At the time the MOMA intern was attending a party at a friend’s apartment at 179 Sullivan St in Greenwich Village when she danced too close to the edge of the roof, falling off early Sunday morning.
Despite being rushed to Bellevue Hospital, the woman who held the coveted position as an intern at MOMA would be declared brain dead.
At the time Yeh was attending a party on the roof for three roommates who were moving out of the building.
It was around 1:10am when she was dancing close to the edge of the roof, lost her footing, and fell four stories down.
A resident was out for a walk with his wife when he saw the accident unfurl.
‘It was like she tumbled down and smashed down in front of the building,’ the 25-year-old resident told the Post.
‘Her friends ran out of the door screaming. A guy held her and yelled out “She’s still breathing”
‘Another guy was crying and punching a car, and then we saw two girls crying while calling 911,’ he said.
That resident says he watched EMS treat Yeh at the scene before taking her away in an ambulance.
A witness would tell that Cindy Yeh lost a lot of blood at the time of the fall.
Neighbors would also disclose the apartment building was known on the block for hosting wild rooftop parties.
Told a Craig Walters, a resident in the area: ‘This is a quiet block. The only problem is that building.’
It would later be reported the building roof where the party had taken place was littered with empty bottles of beer, wine and champagne.
At the time of her death, Cindy Yeh was working a year-long internship for the Museum of Modern Art and had a bachelor’s degree in communication from the University of San Diego.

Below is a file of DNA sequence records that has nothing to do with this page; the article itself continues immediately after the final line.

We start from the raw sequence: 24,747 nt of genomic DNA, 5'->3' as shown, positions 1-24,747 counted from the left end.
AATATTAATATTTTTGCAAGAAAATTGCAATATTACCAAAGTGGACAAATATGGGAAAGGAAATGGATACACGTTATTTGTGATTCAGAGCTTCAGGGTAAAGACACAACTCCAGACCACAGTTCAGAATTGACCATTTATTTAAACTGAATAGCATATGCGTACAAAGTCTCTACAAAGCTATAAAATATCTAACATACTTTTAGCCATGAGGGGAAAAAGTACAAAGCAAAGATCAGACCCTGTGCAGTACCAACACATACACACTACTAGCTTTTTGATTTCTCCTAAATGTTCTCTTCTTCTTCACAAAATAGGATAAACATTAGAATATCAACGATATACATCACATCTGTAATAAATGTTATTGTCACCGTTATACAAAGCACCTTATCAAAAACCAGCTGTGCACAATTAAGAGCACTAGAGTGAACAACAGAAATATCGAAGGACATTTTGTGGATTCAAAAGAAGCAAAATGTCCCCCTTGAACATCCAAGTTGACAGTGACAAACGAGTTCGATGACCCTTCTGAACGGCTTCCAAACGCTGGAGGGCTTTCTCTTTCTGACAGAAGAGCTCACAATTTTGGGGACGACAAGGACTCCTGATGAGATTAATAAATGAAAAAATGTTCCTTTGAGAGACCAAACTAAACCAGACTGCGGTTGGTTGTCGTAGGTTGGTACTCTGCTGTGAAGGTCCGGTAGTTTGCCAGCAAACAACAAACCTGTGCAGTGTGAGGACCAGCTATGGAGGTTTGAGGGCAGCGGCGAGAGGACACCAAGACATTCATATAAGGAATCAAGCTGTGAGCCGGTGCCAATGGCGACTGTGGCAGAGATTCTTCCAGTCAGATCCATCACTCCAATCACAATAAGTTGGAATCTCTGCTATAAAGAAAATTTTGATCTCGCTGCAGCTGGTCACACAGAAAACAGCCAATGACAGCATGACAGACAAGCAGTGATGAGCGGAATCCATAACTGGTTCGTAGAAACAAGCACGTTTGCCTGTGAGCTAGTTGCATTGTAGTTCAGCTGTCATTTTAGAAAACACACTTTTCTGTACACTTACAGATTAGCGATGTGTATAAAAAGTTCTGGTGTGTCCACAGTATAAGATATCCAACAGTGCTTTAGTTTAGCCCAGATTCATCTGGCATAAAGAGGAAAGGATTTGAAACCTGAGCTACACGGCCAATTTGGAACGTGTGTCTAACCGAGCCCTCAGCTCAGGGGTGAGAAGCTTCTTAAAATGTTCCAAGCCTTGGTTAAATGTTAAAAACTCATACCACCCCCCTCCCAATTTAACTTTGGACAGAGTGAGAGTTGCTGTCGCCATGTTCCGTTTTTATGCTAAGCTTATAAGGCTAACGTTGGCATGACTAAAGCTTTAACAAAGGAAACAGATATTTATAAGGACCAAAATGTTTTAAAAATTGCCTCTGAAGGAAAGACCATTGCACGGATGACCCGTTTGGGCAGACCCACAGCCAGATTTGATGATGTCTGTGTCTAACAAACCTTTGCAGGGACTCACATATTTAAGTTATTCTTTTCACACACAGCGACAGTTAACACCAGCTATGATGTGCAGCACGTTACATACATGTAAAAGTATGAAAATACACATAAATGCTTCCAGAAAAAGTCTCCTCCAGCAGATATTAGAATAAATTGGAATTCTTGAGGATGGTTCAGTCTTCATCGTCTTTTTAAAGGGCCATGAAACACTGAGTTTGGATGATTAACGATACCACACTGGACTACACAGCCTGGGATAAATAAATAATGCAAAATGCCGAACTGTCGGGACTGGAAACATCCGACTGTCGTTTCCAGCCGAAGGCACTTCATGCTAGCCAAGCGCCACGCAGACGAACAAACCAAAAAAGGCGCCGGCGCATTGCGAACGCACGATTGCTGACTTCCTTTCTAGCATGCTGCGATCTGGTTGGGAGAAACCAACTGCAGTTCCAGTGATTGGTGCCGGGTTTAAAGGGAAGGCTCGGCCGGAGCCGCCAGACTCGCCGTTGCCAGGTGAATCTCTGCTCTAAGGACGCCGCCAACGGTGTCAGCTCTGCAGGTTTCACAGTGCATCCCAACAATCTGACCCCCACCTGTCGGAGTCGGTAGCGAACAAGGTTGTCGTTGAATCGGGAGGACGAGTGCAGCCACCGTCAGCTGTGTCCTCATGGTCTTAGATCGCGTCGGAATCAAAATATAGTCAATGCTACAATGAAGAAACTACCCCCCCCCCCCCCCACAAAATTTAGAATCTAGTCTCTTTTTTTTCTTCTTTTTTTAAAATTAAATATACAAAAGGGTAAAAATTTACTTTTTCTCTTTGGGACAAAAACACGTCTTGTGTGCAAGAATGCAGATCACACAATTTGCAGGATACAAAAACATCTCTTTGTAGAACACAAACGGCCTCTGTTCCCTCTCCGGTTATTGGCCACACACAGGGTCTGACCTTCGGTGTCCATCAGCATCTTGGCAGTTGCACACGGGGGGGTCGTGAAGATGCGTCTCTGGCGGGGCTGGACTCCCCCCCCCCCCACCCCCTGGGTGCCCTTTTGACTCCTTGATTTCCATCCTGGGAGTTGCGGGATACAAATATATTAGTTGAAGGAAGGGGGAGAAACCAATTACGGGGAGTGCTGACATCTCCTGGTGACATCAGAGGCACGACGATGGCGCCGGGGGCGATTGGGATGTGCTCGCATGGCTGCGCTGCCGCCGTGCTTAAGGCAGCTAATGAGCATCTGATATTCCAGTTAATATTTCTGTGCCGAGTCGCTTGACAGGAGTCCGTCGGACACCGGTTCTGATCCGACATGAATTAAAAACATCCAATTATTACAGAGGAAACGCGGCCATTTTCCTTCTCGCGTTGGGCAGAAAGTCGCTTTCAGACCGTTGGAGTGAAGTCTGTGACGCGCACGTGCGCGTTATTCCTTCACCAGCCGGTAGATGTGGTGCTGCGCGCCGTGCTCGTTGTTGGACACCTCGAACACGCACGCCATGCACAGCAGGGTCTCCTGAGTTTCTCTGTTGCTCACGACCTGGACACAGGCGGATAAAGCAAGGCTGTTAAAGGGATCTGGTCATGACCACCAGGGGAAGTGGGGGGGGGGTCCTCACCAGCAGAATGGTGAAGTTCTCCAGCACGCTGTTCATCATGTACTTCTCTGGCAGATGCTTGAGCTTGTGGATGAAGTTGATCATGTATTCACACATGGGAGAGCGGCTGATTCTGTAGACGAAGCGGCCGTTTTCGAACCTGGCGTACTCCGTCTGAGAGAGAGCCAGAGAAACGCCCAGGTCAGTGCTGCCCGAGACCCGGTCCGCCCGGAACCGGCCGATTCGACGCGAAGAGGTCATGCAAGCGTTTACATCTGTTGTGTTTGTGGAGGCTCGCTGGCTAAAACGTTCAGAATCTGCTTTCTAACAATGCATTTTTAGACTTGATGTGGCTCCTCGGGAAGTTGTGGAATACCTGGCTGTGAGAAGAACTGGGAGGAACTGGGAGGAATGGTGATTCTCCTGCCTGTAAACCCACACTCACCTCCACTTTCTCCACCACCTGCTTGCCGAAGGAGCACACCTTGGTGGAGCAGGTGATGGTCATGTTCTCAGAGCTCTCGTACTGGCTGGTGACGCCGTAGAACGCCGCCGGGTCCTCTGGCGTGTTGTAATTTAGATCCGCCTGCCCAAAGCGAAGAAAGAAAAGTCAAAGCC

According to her LinkedIn page, Yeh worked in the Digital Learning-Education Department at the MOMA. She has been in the role since September 2013. She adds on her page that she is responsible for video presentations that museum visitors see and controls some of MOMA’s social media.
Witnesses told cops that Cindy Yeh had been drinking, but results of a blood alcohol test were not immediately available.
The nytimes would tell that landlords are not obligated to provide railings or guards for rooftops unless the certificate of occupancy says that tenants are allowed to use the roof. The building’s certificate does not mention roof access, and it was not clear from the street if there were any safeguards in place. Questions have since been asked if this could have been a preventable tragedy?
Yeh’s family lives in California and was traveling to New York after receiving the news.
images via facebook.com